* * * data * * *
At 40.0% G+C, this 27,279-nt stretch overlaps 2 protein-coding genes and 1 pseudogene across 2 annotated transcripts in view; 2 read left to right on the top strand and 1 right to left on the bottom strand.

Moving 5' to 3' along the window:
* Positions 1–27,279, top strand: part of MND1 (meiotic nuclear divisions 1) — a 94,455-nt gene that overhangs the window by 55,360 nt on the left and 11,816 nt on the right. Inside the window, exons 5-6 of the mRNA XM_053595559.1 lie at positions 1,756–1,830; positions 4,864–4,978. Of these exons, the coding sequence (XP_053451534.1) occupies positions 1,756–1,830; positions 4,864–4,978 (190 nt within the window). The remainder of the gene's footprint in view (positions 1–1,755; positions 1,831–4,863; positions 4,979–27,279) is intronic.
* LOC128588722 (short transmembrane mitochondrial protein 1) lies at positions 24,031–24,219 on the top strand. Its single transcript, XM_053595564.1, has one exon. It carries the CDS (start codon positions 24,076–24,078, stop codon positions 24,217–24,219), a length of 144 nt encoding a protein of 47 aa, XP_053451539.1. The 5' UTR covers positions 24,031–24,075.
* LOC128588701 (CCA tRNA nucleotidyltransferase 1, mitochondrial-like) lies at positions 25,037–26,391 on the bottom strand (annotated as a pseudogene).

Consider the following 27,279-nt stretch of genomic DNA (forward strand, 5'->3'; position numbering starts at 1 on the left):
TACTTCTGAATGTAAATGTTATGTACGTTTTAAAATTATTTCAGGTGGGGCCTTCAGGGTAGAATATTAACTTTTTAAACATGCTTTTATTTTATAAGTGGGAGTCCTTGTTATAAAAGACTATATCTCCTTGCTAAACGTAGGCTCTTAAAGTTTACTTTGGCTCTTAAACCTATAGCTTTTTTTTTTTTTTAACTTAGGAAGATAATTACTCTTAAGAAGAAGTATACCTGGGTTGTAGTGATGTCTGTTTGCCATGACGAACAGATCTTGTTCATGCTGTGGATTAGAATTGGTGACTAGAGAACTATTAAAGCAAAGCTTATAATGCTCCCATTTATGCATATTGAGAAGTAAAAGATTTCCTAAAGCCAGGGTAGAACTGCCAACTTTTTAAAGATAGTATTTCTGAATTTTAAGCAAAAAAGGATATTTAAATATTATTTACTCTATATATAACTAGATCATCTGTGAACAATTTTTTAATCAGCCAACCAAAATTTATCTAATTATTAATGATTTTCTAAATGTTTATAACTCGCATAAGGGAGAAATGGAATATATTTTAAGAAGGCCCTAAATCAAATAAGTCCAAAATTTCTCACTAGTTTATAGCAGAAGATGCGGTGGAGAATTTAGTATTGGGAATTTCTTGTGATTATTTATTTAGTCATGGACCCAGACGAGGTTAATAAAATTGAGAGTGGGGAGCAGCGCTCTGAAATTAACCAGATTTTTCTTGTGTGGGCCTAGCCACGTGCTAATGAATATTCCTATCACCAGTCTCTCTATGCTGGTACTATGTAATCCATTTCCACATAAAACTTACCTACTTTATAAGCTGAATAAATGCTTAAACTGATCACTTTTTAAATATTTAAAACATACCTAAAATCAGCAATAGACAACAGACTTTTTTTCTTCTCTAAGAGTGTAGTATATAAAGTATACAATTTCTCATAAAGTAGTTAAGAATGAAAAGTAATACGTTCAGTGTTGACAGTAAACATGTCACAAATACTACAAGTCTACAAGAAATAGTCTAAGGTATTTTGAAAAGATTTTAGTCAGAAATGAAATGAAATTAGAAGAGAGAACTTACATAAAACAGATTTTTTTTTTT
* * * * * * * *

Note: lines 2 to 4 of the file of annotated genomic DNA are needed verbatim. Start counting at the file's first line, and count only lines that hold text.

Moving 5' to 3' along the window:
* Positions 1–27,279, top strand: part of MND1 (meiotic nuclear divisions 1) — a 94,455-nt gene that overhangs the window by 55,360 nt on the left and 11,816 nt on the right. Inside the window, exons 5-6 of the mRNA XM_053595559.1 lie at positions 1,756–1,830; positions 4,864–4,978. Of these exons, the coding sequence (XP_053451534.1) occupies positions 1,756–1,830; positions 4,864–4,978 (190 nt within the window). The remainder of the gene's footprint in view (positions 1–1,755; positions 1,831–4,863; positions 4,979–27,279) is intronic.
* LOC128588722 (short transmembrane mitochondrial protein 1) lies at positions 24,031–24,219 on the top strand. Its single transcript, XM_053595564.1, has one exon. It carries the CDS (start codon positions 24,076–24,078, stop codon positions 24,217–24,219), a length of 144 nt encoding a protein of 47 aa, XP_053451539.1. The 5' UTR covers positions 24,031–24,075.